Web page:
4 Matching Annotations
  1. May 2016
    1. Wenzler and Cartier (1999) make an effective case for the use of games in organizational learning by asserting that “Games and simulations help organizations develop symbolic thinking and gestalt understanding; help them create memories of the future; enable shared experiences and the building of shared intelligence; and, possibly most important, develop their members' motivation and confidence to act,” (p. 375). A number of books and manuals (e.g., Pike & Busse, 1995; Stolovich & Keeps, 2002; Thiagarajan, 2003) advocate this kind of learner or trainee involvement

      Really nice quote and several sources on the utility of games in corporate training. I don't see why these same principles couldn't be applied in higher ed setting.

    2. Cruickshank, D. R., & Telfer, R. (2001). Classroom games and simulations. Theory into Practice, 19(1), 75-80.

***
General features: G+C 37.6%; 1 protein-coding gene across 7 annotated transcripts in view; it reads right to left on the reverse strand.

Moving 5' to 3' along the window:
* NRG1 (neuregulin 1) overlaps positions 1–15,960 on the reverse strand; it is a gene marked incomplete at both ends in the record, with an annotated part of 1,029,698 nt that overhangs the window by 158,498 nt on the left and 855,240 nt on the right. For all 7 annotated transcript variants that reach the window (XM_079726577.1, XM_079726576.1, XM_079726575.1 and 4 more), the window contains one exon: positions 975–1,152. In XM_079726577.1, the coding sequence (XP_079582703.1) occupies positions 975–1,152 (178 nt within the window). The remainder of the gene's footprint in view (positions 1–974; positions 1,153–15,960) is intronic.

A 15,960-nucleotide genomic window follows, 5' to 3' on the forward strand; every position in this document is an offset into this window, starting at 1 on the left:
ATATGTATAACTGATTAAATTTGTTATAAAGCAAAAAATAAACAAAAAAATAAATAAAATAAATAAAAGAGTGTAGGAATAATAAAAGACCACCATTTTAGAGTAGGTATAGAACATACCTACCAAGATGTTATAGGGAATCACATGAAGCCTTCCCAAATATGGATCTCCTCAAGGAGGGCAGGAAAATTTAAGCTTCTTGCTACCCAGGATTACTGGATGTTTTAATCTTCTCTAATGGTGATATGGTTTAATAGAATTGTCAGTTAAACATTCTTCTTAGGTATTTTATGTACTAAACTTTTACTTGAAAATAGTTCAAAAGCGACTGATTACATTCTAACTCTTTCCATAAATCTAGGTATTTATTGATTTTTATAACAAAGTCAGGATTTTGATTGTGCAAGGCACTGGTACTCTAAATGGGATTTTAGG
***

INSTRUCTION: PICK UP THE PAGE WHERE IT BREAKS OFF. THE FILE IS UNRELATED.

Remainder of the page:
I should get a copy of this

    3. Games promote transfer because they require student participation and active involvement with the material within a rich context (Cruickshank & Telfer, 2001).

      Games promote transfer is an assertion rather than evidence based argument. I hope Cruickshank and Telfer provide the evidence.

    4. In the second part of the study, five faculty members were mentored to change traditional lectures to interactive games. A review of their perceptions of success and difficulty in using such activities in the college classroom, their students’ perceptions of the exercise, and student performance identified both benefits and costs. Suggestions are made for strategies to successfully implement games in the college classroom, based on consideration of these benefits and costs and the survey results.

      It sounds like there was some PD on game based teaching and then an evaluation of how well the faculty applied games in their classrooms.